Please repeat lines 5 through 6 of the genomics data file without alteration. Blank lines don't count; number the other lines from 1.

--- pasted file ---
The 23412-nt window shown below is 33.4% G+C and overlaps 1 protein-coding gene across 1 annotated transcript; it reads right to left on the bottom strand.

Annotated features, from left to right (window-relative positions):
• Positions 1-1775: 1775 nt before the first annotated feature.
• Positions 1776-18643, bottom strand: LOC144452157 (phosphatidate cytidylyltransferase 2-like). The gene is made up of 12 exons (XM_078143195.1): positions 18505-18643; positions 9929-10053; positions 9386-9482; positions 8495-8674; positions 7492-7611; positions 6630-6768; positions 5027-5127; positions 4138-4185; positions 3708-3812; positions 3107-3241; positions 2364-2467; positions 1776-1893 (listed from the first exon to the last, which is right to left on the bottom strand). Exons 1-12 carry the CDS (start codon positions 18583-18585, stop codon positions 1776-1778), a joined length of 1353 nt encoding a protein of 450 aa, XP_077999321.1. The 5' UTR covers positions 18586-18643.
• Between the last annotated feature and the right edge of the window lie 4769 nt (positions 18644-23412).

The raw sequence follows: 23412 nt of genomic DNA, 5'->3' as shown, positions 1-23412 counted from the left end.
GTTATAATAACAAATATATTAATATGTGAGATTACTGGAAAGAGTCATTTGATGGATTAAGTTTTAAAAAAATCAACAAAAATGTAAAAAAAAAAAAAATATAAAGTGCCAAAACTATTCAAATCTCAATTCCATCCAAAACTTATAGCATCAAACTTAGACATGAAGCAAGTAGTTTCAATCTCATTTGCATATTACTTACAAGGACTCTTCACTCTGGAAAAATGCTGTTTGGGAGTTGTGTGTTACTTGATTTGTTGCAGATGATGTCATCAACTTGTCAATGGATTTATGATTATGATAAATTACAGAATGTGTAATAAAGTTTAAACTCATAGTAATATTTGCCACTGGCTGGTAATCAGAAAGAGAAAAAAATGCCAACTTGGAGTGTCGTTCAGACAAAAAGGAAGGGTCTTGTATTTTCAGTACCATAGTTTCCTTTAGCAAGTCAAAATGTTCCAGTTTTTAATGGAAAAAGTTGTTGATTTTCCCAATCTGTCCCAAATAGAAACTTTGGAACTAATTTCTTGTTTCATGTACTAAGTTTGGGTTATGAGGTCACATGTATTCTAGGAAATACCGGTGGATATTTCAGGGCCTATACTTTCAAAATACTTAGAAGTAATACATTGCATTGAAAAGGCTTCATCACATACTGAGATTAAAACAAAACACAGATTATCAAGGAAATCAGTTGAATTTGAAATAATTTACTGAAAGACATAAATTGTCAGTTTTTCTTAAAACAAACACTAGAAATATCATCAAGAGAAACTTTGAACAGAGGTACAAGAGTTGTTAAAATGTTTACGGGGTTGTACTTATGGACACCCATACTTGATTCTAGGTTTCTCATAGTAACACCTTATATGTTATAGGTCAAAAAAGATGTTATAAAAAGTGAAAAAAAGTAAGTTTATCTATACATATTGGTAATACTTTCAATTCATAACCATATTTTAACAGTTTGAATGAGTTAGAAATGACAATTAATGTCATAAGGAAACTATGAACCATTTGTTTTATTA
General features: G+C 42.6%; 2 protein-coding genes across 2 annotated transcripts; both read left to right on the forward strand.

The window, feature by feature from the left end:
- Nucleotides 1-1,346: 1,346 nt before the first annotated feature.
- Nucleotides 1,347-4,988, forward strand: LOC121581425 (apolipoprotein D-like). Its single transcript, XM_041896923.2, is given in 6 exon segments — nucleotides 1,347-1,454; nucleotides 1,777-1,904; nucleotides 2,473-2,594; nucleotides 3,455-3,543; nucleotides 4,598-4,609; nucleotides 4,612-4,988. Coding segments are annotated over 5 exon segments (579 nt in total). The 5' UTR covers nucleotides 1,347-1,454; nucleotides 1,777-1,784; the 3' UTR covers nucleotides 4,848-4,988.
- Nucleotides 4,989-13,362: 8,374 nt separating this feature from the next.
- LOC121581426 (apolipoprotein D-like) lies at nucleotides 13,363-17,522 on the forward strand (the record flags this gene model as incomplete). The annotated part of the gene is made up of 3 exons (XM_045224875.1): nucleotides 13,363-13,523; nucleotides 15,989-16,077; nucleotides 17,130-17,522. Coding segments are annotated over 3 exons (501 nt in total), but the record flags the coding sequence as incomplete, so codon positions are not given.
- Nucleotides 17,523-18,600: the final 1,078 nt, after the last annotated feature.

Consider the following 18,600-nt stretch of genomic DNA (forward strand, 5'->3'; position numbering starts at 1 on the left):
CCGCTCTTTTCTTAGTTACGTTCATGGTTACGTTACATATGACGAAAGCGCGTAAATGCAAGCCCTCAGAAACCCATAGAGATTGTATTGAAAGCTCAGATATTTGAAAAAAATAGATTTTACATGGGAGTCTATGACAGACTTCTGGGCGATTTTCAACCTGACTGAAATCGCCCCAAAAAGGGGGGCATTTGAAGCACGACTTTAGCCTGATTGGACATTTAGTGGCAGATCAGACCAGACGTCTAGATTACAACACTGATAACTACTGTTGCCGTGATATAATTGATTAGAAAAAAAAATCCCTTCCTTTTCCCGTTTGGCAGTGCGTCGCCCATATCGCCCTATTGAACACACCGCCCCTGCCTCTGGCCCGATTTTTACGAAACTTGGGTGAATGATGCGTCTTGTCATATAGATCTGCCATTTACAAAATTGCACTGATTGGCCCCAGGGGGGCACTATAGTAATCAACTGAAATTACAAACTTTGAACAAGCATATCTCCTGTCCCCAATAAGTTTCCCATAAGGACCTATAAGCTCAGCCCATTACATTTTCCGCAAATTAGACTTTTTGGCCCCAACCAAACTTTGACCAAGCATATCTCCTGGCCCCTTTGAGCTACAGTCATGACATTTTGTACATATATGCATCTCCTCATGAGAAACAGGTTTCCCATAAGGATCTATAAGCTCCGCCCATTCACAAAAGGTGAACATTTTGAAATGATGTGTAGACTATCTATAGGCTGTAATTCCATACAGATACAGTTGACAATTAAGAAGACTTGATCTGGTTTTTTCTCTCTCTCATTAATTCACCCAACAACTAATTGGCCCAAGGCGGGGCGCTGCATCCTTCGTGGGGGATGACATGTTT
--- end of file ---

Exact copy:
• Between the last annotated feature and the right edge of the window lie 4769 nt (positions 18644-23412).

The raw sequence follows: 23412 nt of genomic DNA, 5'->3' as shown, positions 1-23412 counted from the left end.